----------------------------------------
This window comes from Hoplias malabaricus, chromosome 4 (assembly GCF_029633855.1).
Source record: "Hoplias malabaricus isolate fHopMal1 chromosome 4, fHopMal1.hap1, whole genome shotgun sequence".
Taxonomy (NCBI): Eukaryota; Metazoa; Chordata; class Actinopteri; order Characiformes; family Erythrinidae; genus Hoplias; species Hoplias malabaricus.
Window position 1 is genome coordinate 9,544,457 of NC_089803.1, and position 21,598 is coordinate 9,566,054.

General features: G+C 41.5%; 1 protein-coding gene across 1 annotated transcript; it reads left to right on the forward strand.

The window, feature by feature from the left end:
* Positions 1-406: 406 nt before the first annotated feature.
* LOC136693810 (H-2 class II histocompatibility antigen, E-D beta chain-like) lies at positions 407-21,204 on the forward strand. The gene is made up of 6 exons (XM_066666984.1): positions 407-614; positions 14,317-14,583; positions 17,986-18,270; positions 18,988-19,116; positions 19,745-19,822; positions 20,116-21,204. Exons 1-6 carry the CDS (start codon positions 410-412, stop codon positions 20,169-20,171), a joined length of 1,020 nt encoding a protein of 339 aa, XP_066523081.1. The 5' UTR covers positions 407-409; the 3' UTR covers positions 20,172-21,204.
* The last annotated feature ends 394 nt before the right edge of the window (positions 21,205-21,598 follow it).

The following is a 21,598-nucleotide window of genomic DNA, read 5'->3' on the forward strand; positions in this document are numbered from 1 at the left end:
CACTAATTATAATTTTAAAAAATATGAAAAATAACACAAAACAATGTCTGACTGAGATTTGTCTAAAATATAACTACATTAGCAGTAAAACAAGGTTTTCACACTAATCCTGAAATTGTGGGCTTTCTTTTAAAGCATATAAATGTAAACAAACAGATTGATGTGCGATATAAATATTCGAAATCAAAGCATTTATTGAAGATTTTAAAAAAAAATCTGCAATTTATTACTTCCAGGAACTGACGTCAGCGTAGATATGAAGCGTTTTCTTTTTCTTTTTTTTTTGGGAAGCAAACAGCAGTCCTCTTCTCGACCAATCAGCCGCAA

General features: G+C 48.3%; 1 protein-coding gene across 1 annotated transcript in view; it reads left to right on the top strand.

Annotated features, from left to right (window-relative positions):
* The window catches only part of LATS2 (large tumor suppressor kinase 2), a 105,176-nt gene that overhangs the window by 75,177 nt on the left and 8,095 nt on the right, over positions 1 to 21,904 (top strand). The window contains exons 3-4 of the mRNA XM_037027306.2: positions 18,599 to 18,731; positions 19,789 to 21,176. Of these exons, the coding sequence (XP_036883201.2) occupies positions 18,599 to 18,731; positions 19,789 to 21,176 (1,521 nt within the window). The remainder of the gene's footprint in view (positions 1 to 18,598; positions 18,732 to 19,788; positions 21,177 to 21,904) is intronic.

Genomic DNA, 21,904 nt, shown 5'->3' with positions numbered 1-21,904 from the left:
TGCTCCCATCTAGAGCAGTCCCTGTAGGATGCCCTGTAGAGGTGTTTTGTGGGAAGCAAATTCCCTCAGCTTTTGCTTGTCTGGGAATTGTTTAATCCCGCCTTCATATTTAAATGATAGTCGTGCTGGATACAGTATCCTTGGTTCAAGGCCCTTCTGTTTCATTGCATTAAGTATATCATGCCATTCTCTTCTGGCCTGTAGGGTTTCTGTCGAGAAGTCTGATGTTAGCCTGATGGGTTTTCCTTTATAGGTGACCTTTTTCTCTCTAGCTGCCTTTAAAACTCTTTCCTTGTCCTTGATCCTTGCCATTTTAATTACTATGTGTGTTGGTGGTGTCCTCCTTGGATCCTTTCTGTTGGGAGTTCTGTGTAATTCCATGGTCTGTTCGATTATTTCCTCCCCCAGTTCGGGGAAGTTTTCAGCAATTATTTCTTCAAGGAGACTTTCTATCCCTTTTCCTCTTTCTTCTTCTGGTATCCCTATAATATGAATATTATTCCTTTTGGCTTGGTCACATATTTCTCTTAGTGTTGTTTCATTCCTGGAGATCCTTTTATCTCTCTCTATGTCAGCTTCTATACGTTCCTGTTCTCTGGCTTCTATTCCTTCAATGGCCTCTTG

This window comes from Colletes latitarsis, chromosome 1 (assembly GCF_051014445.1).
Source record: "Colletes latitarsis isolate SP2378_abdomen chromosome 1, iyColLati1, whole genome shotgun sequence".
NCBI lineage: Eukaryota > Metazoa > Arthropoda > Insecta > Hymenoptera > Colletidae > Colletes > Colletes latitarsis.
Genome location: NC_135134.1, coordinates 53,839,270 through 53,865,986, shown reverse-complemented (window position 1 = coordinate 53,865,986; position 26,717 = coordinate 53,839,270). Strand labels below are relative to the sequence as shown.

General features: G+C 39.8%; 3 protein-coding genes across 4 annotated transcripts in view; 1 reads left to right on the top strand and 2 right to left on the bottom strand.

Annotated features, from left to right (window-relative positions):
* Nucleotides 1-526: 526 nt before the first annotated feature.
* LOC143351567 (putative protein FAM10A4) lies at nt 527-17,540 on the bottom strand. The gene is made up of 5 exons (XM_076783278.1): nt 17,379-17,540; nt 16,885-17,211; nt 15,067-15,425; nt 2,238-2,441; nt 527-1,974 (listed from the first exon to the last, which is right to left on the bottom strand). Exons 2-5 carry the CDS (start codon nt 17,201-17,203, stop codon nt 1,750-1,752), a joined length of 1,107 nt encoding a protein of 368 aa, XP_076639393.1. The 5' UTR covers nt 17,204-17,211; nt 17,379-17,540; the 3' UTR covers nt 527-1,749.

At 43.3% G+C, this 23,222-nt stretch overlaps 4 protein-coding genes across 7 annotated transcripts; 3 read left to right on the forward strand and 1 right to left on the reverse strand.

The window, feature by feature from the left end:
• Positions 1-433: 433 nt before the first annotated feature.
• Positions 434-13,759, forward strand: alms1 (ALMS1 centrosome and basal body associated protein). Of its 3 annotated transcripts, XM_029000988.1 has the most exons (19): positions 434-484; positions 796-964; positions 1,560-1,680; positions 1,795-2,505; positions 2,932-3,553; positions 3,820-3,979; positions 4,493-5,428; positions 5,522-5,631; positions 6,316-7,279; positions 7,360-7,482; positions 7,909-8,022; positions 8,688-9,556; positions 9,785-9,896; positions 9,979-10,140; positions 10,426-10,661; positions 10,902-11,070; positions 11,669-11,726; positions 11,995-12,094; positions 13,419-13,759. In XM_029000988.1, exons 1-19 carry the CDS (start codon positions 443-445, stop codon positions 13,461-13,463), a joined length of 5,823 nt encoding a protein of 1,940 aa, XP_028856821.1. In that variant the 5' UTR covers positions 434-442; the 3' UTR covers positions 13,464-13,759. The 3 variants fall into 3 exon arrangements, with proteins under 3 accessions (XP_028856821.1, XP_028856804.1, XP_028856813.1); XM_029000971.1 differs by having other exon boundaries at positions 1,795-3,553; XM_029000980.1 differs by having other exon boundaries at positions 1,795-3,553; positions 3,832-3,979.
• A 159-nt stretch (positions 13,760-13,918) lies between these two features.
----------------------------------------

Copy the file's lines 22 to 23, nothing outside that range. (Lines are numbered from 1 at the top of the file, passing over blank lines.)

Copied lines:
Annotated features, from left to right (window-relative positions):
* Nucleotides 1-526: 526 nt before the first annotated feature.